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Becky Compton and Molly Sandel column: Nurse practitioners increase access to health care in Virginia
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Becky Compton and Molly Sandel column: Nurse practitioners increase access to health care in Virginia

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Virus Outbreak Hospital At Home

Nurse practitioner Sadie Paez picked up a tablet to set up a telehealth session for William Merry, who was recovering from pneumonia at his home in Ipswich, Mass., in July. Thursday, July 9, 2020, in Ipswich, Mass. Nov. 8-14 is National Nurse Practitioner Week.

By Becky Compton and Molly Sandel

The COVID-19 pandemic has highlighted the dedication of our nation’s health care heroes — the incredible men and women who have been working tirelessly since March to prevent community spread while continuing to provide primary and specialty care to patients of all ages and from all walks of life.

Among these heroes are more than 290,000 nurse practitioners (NPs), including more than 13,000 in Virginia. This week, Nov. 8-14, is National Nurse Practitioner Week, a time dedicated to recognizing these special health care professionals and the valuable work they do every day.

NPs are advanced practice registered nurses who have master’s, and often doctorate, degrees as well as extensive clinical training in the diagnosis and management of common and complex medical conditions. NPs provide a full range of health care services, guide patients in making educated health care decisions and promote healthy lifestyle choices every day.

Many of these providers work in rural and underserved areas to expand access to care to Virginia’s most vulnerable citizens. NPs also work to end health disparities and combat systemic racism in health care.

Throughout Virginia, NPs consult and collaborate using a patient care team approach and work everywhere from large hospital settings and medical offices to free and mobile health clinics, where they focus on adult and pediatric care, women’s health, mental health and other specialties.

They treat physical and mental ailments by diagnosing and treating acute and chronic conditions; ordering, performing and interpreting diagnostic tests; prescribing medications and other treatments; and counseling and educating patients about smart lifestyle choices.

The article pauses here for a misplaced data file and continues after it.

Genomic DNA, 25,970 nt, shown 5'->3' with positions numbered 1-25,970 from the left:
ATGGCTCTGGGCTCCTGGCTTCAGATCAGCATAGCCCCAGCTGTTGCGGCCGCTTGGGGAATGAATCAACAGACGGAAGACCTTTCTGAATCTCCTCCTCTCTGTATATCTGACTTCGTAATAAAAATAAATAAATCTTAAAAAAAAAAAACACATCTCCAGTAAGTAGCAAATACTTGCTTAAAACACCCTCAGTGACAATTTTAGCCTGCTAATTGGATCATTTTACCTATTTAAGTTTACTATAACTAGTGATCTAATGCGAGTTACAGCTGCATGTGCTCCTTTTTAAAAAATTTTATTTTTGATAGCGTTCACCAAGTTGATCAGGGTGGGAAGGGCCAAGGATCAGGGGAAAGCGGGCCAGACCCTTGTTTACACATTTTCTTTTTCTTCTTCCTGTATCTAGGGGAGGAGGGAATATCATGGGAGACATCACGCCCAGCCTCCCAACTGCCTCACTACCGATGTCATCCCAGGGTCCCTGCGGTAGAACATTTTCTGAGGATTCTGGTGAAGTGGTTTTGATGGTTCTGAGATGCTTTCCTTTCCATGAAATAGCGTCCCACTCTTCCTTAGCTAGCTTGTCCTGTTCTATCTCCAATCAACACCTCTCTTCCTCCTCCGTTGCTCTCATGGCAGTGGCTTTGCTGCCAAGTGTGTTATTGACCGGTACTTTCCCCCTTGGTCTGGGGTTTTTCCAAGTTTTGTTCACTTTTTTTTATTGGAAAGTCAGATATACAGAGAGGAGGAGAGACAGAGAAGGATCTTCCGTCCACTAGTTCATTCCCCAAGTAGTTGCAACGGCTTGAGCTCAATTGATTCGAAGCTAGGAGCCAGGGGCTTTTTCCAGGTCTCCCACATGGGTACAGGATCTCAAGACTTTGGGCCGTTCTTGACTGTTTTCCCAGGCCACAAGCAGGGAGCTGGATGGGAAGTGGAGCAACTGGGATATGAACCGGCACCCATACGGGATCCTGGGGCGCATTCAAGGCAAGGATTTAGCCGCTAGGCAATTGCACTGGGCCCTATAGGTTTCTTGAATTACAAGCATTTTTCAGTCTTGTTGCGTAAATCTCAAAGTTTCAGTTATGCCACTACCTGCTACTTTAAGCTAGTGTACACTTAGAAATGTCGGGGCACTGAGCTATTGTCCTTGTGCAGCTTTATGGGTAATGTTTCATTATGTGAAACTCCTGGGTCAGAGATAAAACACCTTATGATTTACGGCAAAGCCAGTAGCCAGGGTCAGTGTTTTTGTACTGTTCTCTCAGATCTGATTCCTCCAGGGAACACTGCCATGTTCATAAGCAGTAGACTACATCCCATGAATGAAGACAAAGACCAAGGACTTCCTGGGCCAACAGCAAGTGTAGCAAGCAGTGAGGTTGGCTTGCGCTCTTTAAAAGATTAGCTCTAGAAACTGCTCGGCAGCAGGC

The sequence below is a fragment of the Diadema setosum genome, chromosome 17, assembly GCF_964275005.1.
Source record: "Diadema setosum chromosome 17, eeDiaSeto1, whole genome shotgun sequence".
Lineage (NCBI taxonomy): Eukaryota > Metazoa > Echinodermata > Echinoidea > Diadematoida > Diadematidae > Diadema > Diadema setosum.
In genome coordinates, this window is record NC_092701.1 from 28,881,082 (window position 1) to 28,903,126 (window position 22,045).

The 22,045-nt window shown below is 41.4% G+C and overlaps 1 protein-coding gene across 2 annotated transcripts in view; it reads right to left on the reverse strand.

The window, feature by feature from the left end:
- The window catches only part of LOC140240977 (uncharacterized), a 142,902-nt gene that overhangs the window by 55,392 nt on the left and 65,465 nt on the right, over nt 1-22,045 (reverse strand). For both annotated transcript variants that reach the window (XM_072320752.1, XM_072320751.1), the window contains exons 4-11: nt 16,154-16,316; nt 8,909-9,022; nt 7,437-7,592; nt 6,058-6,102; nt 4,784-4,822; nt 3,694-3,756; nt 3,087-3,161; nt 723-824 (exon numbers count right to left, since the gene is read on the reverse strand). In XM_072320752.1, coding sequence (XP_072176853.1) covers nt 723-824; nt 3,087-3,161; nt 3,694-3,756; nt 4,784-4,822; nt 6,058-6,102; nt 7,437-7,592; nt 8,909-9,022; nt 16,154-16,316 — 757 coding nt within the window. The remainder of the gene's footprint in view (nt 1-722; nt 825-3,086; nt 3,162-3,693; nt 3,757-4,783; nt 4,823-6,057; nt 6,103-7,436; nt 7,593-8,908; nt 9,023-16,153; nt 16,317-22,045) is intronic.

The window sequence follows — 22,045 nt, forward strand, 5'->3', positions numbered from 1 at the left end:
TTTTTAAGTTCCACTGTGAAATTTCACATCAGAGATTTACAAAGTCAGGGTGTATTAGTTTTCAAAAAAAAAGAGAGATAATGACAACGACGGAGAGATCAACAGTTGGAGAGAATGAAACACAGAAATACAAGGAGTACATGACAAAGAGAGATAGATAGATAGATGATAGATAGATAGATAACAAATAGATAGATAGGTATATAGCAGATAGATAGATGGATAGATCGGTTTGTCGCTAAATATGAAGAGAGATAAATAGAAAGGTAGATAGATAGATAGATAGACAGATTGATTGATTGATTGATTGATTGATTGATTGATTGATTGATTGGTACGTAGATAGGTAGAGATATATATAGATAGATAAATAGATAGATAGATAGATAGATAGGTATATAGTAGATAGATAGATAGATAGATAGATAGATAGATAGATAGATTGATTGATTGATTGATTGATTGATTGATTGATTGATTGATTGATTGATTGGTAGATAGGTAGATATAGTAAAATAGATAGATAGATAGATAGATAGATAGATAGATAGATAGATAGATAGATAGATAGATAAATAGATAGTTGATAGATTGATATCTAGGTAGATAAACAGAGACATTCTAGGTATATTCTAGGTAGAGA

Recent estimates from the Association of American Medical Colleges indicate the U.S. could experience a shortage of between 21,000 and 55,000 primary care physicians by 2023.

With nearly 90% of NPs certified in an area of primary care, according to the American Association of Nurse Practitioners, NPs can help bridge this gap by serving as a patient’s primary care provider.

Studies show that patients whose primary care providers are NPs have fewer emergency room visits and shorter hospital stays, resulting in lower out-of-pocket costs.

Current Virginia law allows NPs with five or more years of clinical experience to apply for autonomous practice licensure. Earlier this year, Gov. Ralph Northam signed Executive Order 57, which allowed NPs with two or more years of clinical experience to autonomously practice during the COVID-19 state of emergency.

Autonomous practice allows NPs to practice in rural and underserved areas where physician shortages are even greater than those in urban areas.

It also encourages NPs to develop innovative practice models, volunteer in free or mobile clinics without the restriction of a mandated collaborating physician, and expand access to care in all specialties including mental health and substance abuse treatment.

Unfortunately Anthem, one of Virginia’s largest insurers, does not share Northam’s confidence in NP care as demonstrated by the company’s recent reduction in reimbursement rates for NPs in Virginia from 100% to 85%. This change indicates that Anthem views the value of care provided by NPs as not equal to care by physicians since Anthem is continuing to reimburse physicians at 100%.

Interestingly, the confidence patients have in NP-delivered care is evidenced by the more than 1 billion visits to NPs every year. At a time when the need for health care is increasing and the number of physicians is decreasing, Anthem’s decision will have a devastating effect on access to health care in Virginia.

This year, U.S. News & World Report’s Best Jobs rankings listed nurse practitioner as the fifth best job (up from seventh in 2019) and fourth best health care job (up from fifth this past year). The Bureau of Labor Statistics is projecting 45% employment growth for NPs between 2019 and 2029, primarily because of an increased focus on preventive care and demand for health care services as the population ages.

We hope you’ll join us this week and throughout the year in thanking Virginia’s nurse practitioners for their dedication to enhancing the health of all citizens in the commonwealth.

Becky Compton, DNP, RN, FNP-BC, is president of the Virginia Council of Nurse Practitioners. Contact her at: vcnppresident@gmail.com

Molly Sandel, AGACNP, is Richmond region president of the Virginia Council of Nurse Practitioners. Contact her at: vcnprvapres@gmail.com

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